Senior Bishop Lawrence Reddick



Dear CME Family:

           (This is longer than usual.  I hope you read it when you can read it all.)

As it was with many of you, my spirit was rejoicing on Inauguration Day 2021.


           The first awareness of rejoicing caught me by surprise.  I had arisen, had started to the closet to pull out what I would wear that day.  (Not very hard to do when you’re basically still sheltering in, when going out is not always necessary.)  But as I got to the closet, I noticed my spirit was quietly but surely singing a not-so quiet song: 

“Tell me how did you feel when you –

Come out the wilderness,

Come out the wilderness,

Come out the wilderness;

Tell me how did you feel when you,

Come out the wilderness,

Leanin’ on the Lord?!”

I realized that my body was ahead of my morning consciousness, rejoicing at the new Administration!  And over the next two or three days, I realized I was not alone as I listened to people in prayer who kept telling God, “Thank You!”


           I was grateful to watch the Inauguration, particularly happy to hear the strength in the voice of President Biden, and grateful to see Senator Kamala Harris take the oath of office as the first female, African American and Asian American Vice President.  


Over the next few days, I was thankful to see the pointed rendering of Executive Orders that showed me that the Biden Administration had been carefully charting the course he was setting out on.  You may not have agreed upon every Executive Order, and I may find myself disagreeing with some of the policies – but moreso, I was glad to be back to what seemed like level-headed leadership.  (I respect your right to disagree with my sentiments.)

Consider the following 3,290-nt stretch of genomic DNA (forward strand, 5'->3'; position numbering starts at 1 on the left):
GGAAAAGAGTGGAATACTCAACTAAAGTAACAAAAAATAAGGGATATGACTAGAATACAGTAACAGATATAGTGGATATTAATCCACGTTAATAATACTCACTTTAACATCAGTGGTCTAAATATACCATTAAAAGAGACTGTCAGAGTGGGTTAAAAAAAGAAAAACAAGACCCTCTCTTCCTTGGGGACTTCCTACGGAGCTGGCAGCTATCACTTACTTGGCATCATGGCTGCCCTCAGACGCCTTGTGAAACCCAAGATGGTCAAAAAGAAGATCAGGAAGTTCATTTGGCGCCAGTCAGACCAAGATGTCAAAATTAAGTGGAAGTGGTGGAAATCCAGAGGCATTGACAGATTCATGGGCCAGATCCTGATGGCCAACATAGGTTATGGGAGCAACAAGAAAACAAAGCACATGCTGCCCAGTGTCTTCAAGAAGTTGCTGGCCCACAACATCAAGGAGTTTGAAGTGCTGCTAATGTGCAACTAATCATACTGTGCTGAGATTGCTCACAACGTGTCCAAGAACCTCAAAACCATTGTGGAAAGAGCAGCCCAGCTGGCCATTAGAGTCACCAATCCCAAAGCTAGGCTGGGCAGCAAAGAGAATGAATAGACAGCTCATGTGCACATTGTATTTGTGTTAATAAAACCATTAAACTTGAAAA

At some point during these 10 days, I heard the President’s words more than once, as he said that we are “in a battle for the soul of this nation.”  I know many of us speak the language that says we are engaged in spiritual warfare, but I suggest that this warfare is more nuanced that what many of us identify as spiritual warfare between the forces of good and evil or between stark cases of right or wrong.  We are also engaged in battles of political warfare that have forces on opposing sides fortifying their battle lines and praying in the name of the Lord – and not all Christians are on the same side.


I wanted to write here and say that the new President needs us as citizens to listen to his voice and follow his leadership, and that he needs us to keep him lifted in prayer.  But even as I write, I know there are people who, in the name of God (they may say), will oppose vehemently his policies over these next few years.  I suppose that some who read this will be in the number of those opposing.  But the task of leadership in any organization – and particularly the leadership of a nation – requires the cooperation of a plurality of persons who realize that the issues which prevail powerfully in our individual communities or in our parochial political corners may not be the same issues that our leader espouses to the whole body; but he is, nonetheless, our leader.  He must make decisions and give leadership, and the nation must forge ahead.


Already I am reading of pastors who, in the name of God, have mounted pulpits and – in their sermons – degraded the name of the vice president, likening her to Jezebel.  So, you see, my friends, it is not only the secular part of these United States which is divided, but we who call ourselves the Church are also sharply conflicting with one another, and often in hostile ways.  The Southern Baptist Church, for example, is experiencing losses among Black congregations because, in the name of opposing what their seminary leaders have identified as “critical race theory,” they have rejected the idea of systemic racism in the nation and say it is in opposition to their biblical stance.  The same dominant issue which divided the American Church in the 1800s – call it slavery, enslavement, or just plain racism – is dividing the church today.


So:  aside from watching a Presidential leader, observing our Presidential leader, wondering where we are headed as a nation – ask yourself if you are ready, alert, informed, and fit for the battle.


If you wish to be ready, alert, informed, and fit, consider: